Biological Effects of Radiation

Within a year after Roentgen's discovery of X-rays in 1895, it was learned that exposure to ionizing radiation could lead to biological damage. Since that time, a tremendous amount of research has been done attempting to interpret the reactions that take place from the moment that radiation enters a living cell until some permanent damage is produced. From beginning to end, these initial reactions are probably completed in a millionth of a second, making them very difficult to study. For this reason, it is still not known which of the many chemical or biochemical reactions brought about by ionizing radiation are responsible for initiating biological damage.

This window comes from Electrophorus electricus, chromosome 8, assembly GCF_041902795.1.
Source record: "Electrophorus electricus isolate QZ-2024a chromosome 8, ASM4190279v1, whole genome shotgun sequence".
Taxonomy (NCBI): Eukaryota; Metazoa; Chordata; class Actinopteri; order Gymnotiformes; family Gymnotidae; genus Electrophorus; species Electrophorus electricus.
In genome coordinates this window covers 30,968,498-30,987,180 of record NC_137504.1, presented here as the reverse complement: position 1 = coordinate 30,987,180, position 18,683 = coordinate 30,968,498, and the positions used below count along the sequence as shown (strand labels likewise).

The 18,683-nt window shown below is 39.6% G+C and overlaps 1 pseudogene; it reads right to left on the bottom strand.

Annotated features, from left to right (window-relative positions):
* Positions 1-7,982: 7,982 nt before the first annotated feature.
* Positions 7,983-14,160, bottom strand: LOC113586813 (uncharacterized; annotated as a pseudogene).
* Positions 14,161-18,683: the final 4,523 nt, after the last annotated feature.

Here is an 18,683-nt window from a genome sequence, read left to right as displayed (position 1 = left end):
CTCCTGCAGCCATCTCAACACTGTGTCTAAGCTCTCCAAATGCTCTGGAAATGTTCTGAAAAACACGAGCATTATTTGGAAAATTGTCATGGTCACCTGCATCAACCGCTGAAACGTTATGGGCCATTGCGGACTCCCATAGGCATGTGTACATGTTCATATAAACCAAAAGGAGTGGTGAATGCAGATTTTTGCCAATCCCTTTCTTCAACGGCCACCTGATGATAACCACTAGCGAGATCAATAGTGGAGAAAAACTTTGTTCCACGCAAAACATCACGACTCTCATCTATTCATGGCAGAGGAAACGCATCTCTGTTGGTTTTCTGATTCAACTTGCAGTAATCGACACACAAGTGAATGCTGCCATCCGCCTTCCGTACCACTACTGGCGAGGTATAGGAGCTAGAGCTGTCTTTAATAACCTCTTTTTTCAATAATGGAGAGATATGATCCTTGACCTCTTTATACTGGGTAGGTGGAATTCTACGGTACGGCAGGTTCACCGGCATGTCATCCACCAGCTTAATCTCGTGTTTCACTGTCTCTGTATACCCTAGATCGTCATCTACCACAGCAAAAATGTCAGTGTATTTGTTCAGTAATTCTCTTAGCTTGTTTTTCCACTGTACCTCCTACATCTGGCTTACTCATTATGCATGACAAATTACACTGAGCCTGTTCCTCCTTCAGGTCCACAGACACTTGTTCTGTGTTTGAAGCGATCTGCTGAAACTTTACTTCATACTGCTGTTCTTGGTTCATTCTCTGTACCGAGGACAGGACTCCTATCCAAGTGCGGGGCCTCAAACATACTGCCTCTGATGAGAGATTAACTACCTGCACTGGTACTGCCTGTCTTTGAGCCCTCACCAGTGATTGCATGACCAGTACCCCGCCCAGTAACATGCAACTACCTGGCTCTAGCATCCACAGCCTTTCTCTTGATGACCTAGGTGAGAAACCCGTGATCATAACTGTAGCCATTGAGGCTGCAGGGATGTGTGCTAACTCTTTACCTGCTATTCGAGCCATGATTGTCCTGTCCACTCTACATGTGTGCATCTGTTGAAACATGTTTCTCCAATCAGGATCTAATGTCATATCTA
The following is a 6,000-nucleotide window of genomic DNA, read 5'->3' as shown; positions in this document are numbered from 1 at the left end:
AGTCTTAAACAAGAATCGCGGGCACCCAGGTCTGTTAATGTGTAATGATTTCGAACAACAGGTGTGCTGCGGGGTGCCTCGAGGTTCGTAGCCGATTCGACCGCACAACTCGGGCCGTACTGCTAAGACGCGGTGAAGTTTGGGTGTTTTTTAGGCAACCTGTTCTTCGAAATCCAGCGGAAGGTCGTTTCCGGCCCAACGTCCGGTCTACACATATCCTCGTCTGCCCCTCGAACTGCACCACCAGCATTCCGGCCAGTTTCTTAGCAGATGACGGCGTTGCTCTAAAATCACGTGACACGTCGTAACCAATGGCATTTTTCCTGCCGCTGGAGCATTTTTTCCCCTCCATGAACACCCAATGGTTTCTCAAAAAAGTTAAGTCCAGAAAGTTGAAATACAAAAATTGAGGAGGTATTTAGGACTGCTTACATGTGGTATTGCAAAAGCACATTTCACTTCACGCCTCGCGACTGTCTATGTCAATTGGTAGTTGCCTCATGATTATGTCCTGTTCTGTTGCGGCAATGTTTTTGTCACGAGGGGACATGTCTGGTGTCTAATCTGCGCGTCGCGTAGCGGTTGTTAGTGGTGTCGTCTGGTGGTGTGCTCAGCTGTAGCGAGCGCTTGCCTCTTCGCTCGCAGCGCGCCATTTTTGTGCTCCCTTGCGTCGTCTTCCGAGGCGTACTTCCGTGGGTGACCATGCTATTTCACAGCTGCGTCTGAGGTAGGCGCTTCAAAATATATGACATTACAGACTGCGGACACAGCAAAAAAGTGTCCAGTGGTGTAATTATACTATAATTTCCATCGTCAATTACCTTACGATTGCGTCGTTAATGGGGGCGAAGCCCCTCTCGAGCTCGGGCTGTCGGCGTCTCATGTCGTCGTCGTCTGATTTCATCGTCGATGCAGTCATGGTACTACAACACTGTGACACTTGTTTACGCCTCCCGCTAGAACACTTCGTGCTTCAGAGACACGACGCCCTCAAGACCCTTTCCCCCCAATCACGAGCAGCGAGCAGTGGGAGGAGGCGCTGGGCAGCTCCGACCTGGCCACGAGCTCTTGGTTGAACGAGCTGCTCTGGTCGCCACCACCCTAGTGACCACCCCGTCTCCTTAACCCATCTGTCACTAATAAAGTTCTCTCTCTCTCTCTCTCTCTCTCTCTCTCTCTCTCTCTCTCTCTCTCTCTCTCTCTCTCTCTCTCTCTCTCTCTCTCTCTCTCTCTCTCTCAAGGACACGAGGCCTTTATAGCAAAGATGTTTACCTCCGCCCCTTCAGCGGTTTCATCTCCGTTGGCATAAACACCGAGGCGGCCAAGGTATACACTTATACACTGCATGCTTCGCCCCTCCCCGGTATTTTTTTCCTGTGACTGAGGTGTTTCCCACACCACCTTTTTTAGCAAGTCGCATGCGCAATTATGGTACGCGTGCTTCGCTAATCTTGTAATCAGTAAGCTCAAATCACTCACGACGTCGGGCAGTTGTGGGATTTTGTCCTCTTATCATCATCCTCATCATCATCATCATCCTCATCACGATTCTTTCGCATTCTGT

• Anonymous

    Who wrote this last sentence?  We know more about radiation's negative and positive effects than any other stressor. Unfortunately, the EPA and others make it a practice to ignore low-level radiation damage that produces beneficial health effects. The quotation from a 2004 Environmental Protection Agency (EPA) document on its practices stating: " the purpose of a risk assessment is to identify risk (harm, adverse effect, etc.), effects that appear to be adaptive, non-adverse, or beneficial may not be mentioned", appears to be strongly biased, unacceptable to science, and a disservice to society.

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